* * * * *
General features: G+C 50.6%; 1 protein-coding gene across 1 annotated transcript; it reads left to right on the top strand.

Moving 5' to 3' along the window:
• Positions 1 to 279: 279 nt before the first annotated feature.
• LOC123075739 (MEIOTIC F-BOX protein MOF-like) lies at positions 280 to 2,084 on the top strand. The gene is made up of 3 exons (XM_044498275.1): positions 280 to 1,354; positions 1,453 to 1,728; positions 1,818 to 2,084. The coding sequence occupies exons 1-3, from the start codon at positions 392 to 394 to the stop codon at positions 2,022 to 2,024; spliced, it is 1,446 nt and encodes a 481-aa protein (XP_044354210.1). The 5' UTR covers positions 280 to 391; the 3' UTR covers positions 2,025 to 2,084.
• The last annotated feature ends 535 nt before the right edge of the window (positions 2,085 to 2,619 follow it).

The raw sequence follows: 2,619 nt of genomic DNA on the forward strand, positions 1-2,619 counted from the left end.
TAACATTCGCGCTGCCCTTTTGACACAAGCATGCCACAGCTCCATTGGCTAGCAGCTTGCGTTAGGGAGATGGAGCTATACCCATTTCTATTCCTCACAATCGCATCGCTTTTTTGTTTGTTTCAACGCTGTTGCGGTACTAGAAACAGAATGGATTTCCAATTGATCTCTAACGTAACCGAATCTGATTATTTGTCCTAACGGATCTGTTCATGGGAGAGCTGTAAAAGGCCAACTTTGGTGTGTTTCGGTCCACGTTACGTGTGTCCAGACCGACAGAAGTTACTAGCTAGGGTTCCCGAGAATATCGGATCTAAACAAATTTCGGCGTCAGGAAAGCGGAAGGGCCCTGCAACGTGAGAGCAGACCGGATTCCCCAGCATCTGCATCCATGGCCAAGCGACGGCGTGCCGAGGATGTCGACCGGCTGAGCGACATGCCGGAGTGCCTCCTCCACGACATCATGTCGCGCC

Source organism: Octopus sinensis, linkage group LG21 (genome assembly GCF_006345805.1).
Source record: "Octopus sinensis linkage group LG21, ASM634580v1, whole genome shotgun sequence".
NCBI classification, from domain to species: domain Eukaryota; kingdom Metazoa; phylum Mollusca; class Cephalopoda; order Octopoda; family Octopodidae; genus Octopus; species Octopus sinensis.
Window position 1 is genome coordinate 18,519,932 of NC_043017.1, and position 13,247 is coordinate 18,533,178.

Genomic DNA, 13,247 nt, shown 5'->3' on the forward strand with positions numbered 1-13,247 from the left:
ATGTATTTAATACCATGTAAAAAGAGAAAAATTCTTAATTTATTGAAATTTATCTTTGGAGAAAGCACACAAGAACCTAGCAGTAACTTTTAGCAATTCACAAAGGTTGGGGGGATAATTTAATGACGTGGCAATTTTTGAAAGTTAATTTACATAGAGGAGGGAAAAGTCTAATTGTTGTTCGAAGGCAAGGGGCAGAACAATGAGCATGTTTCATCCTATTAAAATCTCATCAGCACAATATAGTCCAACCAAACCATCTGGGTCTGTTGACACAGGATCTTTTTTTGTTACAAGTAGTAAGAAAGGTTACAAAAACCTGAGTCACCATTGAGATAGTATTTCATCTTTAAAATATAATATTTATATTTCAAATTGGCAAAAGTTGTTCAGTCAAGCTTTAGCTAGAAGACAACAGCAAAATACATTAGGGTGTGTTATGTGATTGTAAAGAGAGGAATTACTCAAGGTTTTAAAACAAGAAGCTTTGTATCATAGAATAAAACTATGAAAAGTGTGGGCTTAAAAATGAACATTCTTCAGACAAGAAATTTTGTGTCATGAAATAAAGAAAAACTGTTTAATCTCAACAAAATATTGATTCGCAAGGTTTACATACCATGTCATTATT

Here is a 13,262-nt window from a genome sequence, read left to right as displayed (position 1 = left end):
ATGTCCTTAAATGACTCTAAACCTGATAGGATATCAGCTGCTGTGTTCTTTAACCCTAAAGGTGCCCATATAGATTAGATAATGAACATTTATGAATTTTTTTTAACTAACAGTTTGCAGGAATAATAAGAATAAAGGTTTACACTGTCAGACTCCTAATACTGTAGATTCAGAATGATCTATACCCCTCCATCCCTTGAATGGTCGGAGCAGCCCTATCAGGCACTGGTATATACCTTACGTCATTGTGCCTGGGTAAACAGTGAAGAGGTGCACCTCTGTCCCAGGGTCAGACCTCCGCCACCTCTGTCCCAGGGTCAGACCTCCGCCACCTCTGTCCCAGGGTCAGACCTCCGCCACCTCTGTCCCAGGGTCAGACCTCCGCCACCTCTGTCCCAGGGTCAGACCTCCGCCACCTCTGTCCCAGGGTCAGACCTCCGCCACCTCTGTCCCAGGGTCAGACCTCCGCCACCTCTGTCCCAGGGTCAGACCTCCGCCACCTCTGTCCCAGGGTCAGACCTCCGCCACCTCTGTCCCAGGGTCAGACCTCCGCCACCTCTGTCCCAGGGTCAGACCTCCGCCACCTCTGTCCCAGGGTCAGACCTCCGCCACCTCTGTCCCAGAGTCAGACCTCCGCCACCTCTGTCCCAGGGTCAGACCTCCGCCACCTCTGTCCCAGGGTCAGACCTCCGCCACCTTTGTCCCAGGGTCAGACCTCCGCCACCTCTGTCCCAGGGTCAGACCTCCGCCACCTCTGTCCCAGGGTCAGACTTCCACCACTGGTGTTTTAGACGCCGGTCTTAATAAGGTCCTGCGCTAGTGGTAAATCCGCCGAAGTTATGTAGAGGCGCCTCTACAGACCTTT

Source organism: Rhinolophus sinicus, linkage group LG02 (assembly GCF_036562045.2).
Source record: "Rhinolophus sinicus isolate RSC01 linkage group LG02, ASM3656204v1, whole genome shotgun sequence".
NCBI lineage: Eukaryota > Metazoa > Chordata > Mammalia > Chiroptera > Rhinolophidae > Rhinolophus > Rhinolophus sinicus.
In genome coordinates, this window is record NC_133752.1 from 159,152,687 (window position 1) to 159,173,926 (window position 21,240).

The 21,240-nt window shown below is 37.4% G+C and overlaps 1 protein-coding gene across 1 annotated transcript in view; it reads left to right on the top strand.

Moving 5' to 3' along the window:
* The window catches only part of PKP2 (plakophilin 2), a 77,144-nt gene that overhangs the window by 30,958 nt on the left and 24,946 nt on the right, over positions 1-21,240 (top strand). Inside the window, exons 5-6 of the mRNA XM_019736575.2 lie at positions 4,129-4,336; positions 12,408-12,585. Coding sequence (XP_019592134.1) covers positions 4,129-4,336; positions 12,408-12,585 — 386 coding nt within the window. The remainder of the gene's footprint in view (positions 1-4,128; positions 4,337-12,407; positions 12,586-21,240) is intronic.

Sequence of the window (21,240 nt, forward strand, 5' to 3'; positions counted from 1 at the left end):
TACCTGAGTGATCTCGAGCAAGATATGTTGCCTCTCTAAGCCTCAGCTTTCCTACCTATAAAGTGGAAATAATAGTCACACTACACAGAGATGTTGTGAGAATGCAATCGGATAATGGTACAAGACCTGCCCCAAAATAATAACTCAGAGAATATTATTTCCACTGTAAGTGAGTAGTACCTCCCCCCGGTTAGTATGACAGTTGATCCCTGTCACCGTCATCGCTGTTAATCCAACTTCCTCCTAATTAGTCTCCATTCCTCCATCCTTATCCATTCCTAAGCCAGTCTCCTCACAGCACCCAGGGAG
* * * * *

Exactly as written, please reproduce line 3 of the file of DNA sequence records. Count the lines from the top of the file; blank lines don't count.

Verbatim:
• Positions 1 to 279: 279 nt before the first annotated feature.